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National study shows fewer people are drinking and driving

National study shows fewer people are drinking and driving

Drunk driving arrests in New Jersey could be down from previous years. Why? According to the Center for Disease Control and Prevention, drunk driving may be declining across the nation. The CDC recently released the results of a survey from last year, asking more than 200,000 Americans whether they drink and drive.

Drinking and driving, in general, can lead to a number of different consequences. While a driver may not realize he or she is intoxicated when behind the wheel, a traffic stop may result in a DUI charge and arrest. From there, a suspected drunk driver could face penalties that include a jail sentence, fines, and a license suspension if convicted of the DUI charge.

Statistics from this recent CDC study suggest that while the number of drunk driving incidents annually remains high, it has actually decreased from five years ago. Some of the self-reported statistics include:

  • 1 in 50 adults have driven drunk in the past month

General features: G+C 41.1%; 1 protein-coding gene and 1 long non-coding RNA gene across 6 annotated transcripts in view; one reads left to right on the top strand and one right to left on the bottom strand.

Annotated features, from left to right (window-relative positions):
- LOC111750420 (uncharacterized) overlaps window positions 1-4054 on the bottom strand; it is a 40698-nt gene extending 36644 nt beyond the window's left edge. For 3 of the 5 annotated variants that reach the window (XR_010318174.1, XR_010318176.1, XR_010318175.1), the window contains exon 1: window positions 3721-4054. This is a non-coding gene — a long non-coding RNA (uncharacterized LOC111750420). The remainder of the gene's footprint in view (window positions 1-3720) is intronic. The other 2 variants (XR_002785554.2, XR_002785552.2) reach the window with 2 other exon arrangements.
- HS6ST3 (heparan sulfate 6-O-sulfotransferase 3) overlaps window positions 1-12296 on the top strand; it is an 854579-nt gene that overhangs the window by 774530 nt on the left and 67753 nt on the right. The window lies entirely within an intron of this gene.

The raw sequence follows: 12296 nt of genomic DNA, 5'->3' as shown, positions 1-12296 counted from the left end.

• Approximately 4 million adults drove drunk last year
  • Approximately 300,000 drunk driving incidents happen each day

What does this mean? It could mean that people just aren't driving as much after drinking. While the statistics are self-reported, it appears that fewer people are going out to drink. Some speculate that the recession could have something to do with this decline. People are opting to drink at home to save money instead of going out to bars and restaurants.

But even though numbers are decreasing, local and state law enforcement will still likely be targeting drivers who are suspected of drinking and driving.

Source: The Washington Times: "CDC: Self-reported drunken driving is down," Mike Stobbe, Oct. 5, 2011

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